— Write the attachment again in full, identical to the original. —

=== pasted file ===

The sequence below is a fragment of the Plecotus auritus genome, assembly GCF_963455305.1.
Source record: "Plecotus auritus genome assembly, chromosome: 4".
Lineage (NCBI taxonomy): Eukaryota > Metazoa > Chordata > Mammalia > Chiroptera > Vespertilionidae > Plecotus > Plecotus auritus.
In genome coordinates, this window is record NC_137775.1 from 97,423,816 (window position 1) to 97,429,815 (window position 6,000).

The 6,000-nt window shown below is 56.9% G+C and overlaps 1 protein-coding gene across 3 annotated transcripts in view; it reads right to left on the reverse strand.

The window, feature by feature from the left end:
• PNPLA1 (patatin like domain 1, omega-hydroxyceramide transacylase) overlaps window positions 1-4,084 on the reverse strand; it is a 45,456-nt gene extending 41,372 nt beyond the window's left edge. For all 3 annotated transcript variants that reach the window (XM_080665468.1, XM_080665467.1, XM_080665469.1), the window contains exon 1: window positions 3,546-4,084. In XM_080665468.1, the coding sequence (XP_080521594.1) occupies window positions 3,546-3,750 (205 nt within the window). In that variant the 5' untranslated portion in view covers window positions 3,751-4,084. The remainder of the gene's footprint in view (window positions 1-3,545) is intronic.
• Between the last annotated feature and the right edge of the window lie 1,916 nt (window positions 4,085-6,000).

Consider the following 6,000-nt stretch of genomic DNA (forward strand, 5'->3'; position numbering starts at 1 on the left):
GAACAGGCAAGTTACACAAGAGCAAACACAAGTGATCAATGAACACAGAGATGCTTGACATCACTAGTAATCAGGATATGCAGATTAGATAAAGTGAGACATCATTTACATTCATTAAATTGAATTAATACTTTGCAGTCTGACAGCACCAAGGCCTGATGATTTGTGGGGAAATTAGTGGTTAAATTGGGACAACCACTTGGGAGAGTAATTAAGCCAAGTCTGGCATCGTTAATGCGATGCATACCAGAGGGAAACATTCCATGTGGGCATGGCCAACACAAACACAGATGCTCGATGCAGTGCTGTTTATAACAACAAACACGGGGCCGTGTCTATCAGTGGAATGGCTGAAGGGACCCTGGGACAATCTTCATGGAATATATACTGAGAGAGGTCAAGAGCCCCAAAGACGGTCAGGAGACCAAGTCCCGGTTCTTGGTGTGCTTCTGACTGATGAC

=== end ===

The sequence below is a fragment of the Plecotus auritus genome, assembly GCF_963455305.1.
Source record: "Plecotus auritus genome assembly, chromosome: 4".
Lineage (NCBI taxonomy): Eukaryota > Metazoa > Chordata > Mammalia > Chiroptera > Vespertilionidae > Plecotus > Plecotus auritus.
In genome coordinates, this window is record NC_137775.1 from 97,423,816 (window position 1) to 97,429,815 (window position 6,000).

The 6,000-nt window shown below is 56.9% G+C and overlaps 1 protein-coding gene across 3 annotated transcripts in view; it reads right to left on the reverse strand.

The window, feature by feature from the left end:
• PNPLA1 (patatin like domain 1, omega-hydroxyceramide transacylase) overlaps window positions 1-4,084 on the reverse strand; it is a 45,456-nt gene extending 41,372 nt beyond the window's left edge. For all 3 annotated transcript variants that reach the window (XM_080665468.1, XM_080665467.1, XM_080665469.1), the window contains exon 1: window positions 3,546-4,084. In XM_080665468.1, the coding sequence (XP_080521594.1) occupies window positions 3,546-3,750 (205 nt within the window). In that variant the 5' untranslated portion in view covers window positions 3,751-4,084. The remainder of the gene's footprint in view (window positions 1-3,545) is intronic.
• Between the last annotated feature and the right edge of the window lie 1,916 nt (window positions 4,085-6,000).

Consider the following 6,000-nt stretch of genomic DNA (forward strand, 5'->3'; position numbering starts at 1 on the left):
GAACAGGCAAGTTACACAAGAGCAAACACAAGTGATCAATGAACACAGAGATGCTTGACATCACTAGTAATCAGGATATGCAGATTAGATAAAGTGAGACATCATTTACATTCATTAAATTGAATTAATACTTTGCAGTCTGACAGCACCAAGGCCTGATGATTTGTGGGGAAATTAGTGGTTAAATTGGGACAACCACTTGGGAGAGTAATTAAGCCAAGTCTGGCATCGTTAATGCGATGCATACCAGAGGGAAACATTCCATGTGGGCATGGCCAACACAAACACAGATGCTCGATGCAGTGCTGTTTATAACAACAAACACGGGGCCGTGTCTATCAGTGGAATGGCTGAAGGGACCCTGGGACAATCTTCATGGAATATATACTGAGAGAGGTCAAGAGCCCCAAAGACGGTCAGGAGACCAAGTCCCGGTTCTTGGTGTGCTTCTGACTGATGAC